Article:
Showcase: Faith in the Lord Jesus Christ
“Faith in the Lord Jesus Christ” is the first movement of a programatic piano sonata in progress, which will be called “The Fourth Article of Faith.” Each movement will represent each of the first four principles and ordinances:
- Faith in the Lord Jesus Christ (finished and ready for sale)
- Repentance (currently being composed)
- Gift of the Holy Ghost (a page of notes already exists)
This first movement opens with the statement of the “Jesus Christ” Theme, a majestic open fifth trumpet-like fanfare.
Then to represent Faith, I went with a fugue. It starts with a simple Mustard Seed, which you can see at the end of the excerpt below. The perfect fifth at the beginning of the theme is to remind that this Faith is based on Christ.
As more voices come in, the Mustard Seed grows into a full-fledged four-voice fugue.
In the very middle, at the marking “Remembering Christ,” the Jesus Christ theme returns.
At “Faith in Christ,” the fugue returns, but this time with pieces of the Jesus Christ theme incorporated (fourths and fifths with the dotted quarter – eighth note rhythms). You can see some of this in the excerpt below.
At the very end, the fugue comes to a finishing stretto — that is, all four voices take turns stating the Mustard Seed in a tight round. This represents a “more perfect knowledge.”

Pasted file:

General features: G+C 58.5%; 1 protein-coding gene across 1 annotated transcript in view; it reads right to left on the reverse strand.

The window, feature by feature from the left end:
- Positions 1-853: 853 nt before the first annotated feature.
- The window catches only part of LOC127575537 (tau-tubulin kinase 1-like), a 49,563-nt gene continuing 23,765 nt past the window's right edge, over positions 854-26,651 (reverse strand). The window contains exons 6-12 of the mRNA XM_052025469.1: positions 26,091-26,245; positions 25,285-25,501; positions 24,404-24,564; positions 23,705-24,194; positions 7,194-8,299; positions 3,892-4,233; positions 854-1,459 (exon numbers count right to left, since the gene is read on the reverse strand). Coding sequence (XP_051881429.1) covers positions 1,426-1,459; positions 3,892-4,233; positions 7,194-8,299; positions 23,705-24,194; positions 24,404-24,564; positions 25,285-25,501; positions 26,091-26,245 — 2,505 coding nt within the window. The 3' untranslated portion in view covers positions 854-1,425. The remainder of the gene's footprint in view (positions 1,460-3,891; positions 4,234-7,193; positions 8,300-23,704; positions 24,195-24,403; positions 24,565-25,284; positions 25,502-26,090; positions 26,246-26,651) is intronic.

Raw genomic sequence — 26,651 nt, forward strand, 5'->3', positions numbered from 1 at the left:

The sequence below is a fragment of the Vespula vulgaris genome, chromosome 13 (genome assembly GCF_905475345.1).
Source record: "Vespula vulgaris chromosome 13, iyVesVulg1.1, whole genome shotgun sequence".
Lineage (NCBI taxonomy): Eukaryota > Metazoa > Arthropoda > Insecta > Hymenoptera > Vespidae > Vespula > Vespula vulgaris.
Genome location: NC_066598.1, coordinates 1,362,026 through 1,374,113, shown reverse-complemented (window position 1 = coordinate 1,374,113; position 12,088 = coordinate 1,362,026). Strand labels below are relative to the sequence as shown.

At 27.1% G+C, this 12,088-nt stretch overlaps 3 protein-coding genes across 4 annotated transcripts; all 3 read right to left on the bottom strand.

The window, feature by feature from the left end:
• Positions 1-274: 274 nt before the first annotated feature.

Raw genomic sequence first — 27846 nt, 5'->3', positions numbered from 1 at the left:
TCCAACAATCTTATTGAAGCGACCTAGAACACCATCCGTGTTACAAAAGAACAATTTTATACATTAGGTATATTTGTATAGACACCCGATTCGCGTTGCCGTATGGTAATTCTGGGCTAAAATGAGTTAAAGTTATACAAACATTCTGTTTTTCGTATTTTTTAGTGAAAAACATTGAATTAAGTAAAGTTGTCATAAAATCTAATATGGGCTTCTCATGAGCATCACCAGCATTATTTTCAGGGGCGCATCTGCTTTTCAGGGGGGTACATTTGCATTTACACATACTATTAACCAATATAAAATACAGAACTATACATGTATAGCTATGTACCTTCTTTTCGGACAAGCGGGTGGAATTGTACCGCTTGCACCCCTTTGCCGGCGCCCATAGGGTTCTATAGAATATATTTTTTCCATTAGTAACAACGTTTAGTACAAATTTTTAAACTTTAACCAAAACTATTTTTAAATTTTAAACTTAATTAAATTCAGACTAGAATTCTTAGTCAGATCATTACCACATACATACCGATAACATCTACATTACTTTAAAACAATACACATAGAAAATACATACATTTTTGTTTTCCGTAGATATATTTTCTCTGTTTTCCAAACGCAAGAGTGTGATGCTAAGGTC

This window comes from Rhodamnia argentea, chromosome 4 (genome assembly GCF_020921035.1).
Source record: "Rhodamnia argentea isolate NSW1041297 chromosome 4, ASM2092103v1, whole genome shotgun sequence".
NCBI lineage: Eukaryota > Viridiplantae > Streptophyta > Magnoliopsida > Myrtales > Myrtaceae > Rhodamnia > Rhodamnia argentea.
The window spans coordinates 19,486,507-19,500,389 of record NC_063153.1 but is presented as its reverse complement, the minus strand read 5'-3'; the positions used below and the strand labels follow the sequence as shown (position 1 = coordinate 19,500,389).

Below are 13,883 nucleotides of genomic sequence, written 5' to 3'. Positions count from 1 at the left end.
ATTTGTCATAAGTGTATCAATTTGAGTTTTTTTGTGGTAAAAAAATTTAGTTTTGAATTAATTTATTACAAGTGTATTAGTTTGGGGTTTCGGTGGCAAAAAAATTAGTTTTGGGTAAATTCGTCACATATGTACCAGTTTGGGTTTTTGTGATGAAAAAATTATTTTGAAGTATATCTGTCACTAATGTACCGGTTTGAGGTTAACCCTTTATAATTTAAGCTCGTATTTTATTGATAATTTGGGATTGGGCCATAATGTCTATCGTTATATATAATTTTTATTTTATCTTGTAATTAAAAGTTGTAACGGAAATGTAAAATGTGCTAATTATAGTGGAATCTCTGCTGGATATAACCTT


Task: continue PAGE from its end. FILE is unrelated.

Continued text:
This piece was a finalist in the Annual LDS Music Submission contest.
The idea to compose a programatic religious piano sonata hit me almost twenty years ago while I was still in school. I had finished the first movement quickly, but then came graduation and getting a job, and I had to set aside most of my composing activities. Now I have come back to finish what I had started.
Practice and Performance Tips:
This piece is somewhere between intermediate and difficult. It’s meant to be like a Bach fugue (though not as difficult), mixed with some more modern motifs.
The fingering can get tricky, so I suggest figuring them out and writing them down on the more difficult passages.
There are several ninths throughout the whole piece, that is, stretches of a third plus an octave. Even I have difficulty reaching them all. It’s okay to roll chords if you can’t reach. In some cases, you may be able to omit some of the inner notes. (For example, in the second excerpt above, just under the poco a poco accel., note the Bb and D in the third beat of the right hand. You can either roll the two notes, or omit the Bb entirely — but not the D — never the outside notes.)
On many of the trills, it may help to have the other hand pick up the other voice to allow better trilling. I call these staff crossings. (For example, in the second excerpt above, third measure from the top, in the left hand: you may use the right hand to play the A.) I tried to mark all cases where this would be helpful. There are other non-trill cases where it would also help to allow staff crossings.
For me, the hardest part is the stretto at the end (“A more perfect knowledge”). It has both ninth stretches and staff crossings.
This piece presents a nice challenge, but with a little bit of practice, you should be able to pull it off, and obtain a good sense of accomplishment.
Bonus video from almost 10 years ago (not the best quality or performance):